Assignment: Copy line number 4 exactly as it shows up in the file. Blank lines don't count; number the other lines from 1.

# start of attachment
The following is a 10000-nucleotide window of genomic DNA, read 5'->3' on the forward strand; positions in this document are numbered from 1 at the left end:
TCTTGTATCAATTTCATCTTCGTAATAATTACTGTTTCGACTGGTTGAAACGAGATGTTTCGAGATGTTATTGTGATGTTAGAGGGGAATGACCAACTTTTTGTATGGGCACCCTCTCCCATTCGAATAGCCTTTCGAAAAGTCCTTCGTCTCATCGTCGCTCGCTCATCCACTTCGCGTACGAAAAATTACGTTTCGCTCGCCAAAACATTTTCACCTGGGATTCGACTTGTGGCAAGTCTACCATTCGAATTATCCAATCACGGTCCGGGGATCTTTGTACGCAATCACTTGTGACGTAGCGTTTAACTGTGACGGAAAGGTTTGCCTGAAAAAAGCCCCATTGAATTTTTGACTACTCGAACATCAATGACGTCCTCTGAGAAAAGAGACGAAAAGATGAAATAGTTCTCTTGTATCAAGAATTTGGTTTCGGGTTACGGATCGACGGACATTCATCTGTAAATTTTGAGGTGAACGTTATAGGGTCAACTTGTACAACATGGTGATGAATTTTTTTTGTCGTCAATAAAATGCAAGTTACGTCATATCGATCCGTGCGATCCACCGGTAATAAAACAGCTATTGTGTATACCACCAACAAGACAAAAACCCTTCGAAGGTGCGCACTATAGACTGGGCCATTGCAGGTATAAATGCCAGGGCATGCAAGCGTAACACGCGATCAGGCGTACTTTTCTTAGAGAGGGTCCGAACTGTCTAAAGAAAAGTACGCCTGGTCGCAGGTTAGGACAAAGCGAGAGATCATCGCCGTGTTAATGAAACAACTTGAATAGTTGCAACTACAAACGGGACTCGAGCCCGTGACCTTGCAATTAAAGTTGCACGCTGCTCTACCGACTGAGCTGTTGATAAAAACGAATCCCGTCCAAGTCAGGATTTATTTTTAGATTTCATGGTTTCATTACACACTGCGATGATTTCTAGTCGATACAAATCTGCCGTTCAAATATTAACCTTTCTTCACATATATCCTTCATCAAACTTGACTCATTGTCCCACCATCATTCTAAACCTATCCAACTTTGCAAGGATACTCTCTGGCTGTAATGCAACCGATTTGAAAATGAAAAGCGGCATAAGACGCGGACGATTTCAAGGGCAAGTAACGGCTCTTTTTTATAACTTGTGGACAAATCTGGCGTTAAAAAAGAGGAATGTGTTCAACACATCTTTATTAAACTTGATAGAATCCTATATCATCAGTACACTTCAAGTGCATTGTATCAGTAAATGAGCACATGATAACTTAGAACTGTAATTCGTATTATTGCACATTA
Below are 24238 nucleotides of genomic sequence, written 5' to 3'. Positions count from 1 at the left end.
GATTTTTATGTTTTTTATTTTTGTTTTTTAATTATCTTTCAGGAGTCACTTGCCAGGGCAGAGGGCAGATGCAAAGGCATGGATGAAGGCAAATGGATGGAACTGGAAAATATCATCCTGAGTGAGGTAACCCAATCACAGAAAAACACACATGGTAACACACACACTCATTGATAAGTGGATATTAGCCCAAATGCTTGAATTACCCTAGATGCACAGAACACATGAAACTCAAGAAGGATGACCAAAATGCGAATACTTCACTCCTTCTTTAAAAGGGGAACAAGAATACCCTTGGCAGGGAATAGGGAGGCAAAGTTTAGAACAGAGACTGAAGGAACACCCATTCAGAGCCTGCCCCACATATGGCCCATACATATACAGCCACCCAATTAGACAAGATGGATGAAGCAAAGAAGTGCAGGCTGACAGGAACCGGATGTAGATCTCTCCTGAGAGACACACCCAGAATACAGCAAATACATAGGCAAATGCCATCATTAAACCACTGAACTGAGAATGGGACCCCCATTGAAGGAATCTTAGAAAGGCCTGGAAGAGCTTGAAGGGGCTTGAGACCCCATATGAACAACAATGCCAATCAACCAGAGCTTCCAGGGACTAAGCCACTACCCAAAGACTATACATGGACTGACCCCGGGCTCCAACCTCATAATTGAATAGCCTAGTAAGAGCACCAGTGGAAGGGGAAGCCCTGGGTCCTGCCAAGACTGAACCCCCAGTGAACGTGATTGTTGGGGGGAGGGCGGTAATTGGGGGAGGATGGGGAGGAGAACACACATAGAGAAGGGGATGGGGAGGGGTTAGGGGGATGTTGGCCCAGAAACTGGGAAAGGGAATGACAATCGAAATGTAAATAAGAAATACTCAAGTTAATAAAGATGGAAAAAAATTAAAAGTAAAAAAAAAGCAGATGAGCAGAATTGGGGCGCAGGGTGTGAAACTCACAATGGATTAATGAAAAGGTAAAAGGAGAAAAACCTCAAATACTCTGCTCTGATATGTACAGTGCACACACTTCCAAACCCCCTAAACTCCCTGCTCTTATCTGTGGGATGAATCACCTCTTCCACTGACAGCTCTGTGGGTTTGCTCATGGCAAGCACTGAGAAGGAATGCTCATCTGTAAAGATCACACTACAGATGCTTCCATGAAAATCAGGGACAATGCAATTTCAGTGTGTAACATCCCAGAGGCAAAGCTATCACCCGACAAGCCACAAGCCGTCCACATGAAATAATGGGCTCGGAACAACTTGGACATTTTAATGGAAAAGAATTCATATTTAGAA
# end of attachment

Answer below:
GATTTTTATGTTTTTTATTTTTGTTTTTTAATTATCTTTCAGGAGTCACTTGCCAGGGCAGAGGGCAGATGCAAAGGCATGGATGAAGGCAAATGGATGGAACTGGAAAATATCATCCTGAGTGAGGTAACCCAATCACAGAAAAACACACATGGTAACACACACACTCATTGATAAGTGGATATTAGCCCAAATGCTTGAATTACCCTAGATGCACAGAACACATGAAACTCAAGAAGGATGACCAAAATGCGAATACTTCACTCCTTCTTTAAAAGGGGAACAAGAATACCCTTGGCAGGGAATAGGGAGGCAAAGTTTAGAACAGAGACTGAAGGAACACCCATTCAGAGCCTGCCCCACATATGGCCCATACATATACAGCCACCCAATTAGACAAGATGGATGAAGCAAAGAAGTGCAGGCTGACAGGAACCGGATGTAGATCTCTCCTGAGAGACACACCCAGAATACAGCAAATACATAGGCAAATGCCATCATTAAACCACTGAACTGAGAATGGGACCCCCATTGAAGGAATCTTAGAAAGGCCTGGAAGAGCTTGAAGGGGCTTGAGACCCCATATGAACAACAATGCCAATCAACCAGAGCTTCCAGGGACTAAGCCACTACCCAAAGACTATACATGGACTGACCCCGGGCTCCAACCTCATAATTGAATAGCCTAGTAAGAGCACCAGTGGAAGGGGAAGCCCTGGGTCCTGCCAAGACTGAACCCCCAGTGAACGTGATTGTTGGGGGGAGGGCGGTAATTGGGGGAGGATGGGGAGGAGAACACACATAGAGAAGGGGATGGGGAGGGGTTAGGGGGATGTTGGCCCAGAAACTGGGAAAGGGAATGACAATCGAAATGTAAATAAGAAATACTCAAGTTAATAAAGATGGAAAAAAATTAAAAGTAAAAAAAAAGCAGATGAGCAGAATTGGGGCGCAGGGTGTGAAACTCACAATGGATTAATGAAAAGGTAAAAGGAGAAAAACCTCAAATACTCTGCTCTGATATGTACAGTGCACACACTTCCAAACCCCCTAAACTCCCTGCTCTTATCTGTGGGATGAATCACCTCTTCCACTGACAGCTCTGTGGGTTTGCTCATGGCAAGCACTGAGAAGGAATGCTCATCTGTAAAGATCACACTACAGATGCTTCCATGAAAATCAGGGACAATGCAATTTCAGTGTGTAACATCCCAGAGGCAAAGCTATCACCCGACAAGCCACAAGCCGTCCACATGAAATAATGGGCTCGGAACAACTTGGACATTTTAATGGAAAAGAATTCATATTTAGAA